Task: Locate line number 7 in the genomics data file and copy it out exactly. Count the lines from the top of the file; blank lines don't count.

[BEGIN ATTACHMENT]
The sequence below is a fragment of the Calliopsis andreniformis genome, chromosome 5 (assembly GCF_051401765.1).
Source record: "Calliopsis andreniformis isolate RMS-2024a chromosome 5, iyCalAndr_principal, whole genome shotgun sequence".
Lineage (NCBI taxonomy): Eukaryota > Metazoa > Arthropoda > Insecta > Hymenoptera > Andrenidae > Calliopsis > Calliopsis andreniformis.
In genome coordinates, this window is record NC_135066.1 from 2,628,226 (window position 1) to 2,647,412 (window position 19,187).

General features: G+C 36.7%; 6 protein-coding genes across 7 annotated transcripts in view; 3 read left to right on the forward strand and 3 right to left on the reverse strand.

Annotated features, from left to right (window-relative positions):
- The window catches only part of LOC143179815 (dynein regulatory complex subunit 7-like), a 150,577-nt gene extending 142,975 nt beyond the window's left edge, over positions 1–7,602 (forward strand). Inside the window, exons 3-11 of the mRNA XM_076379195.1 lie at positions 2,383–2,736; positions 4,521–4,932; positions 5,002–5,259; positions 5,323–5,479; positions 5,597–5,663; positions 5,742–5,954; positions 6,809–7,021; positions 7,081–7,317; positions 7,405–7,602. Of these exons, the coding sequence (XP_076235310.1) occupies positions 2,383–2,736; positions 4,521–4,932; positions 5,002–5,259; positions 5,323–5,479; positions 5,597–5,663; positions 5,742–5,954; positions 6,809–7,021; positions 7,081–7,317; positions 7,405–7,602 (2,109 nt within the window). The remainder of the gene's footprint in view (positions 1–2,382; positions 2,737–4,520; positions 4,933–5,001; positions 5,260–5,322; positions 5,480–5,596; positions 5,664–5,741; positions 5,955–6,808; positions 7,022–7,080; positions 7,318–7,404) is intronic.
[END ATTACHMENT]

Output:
- The window catches only part of LOC143179815 (dynein regulatory complex subunit 7-like), a 150,577-nt gene extending 142,975 nt beyond the window's left edge, over positions 1–7,602 (forward strand). Inside the window, exons 3-11 of the mRNA XM_076379195.1 lie at positions 2,383–2,736; positions 4,521–4,932; positions 5,002–5,259; positions 5,323–5,479; positions 5,597–5,663; positions 5,742–5,954; positions 6,809–7,021; positions 7,081–7,317; positions 7,405–7,602. Of these exons, the coding sequence (XP_076235310.1) occupies positions 2,383–2,736; positions 4,521–4,932; positions 5,002–5,259; positions 5,323–5,479; positions 5,597–5,663; positions 5,742–5,954; positions 6,809–7,021; positions 7,081–7,317; positions 7,405–7,602 (2,109 nt within the window). The remainder of the gene's footprint in view (positions 1–2,382; positions 2,737–4,520; positions 4,933–5,001; positions 5,260–5,322; positions 5,480–5,596; positions 5,664–5,741; positions 5,955–6,808; positions 7,022–7,080; positions 7,318–7,404) is intronic.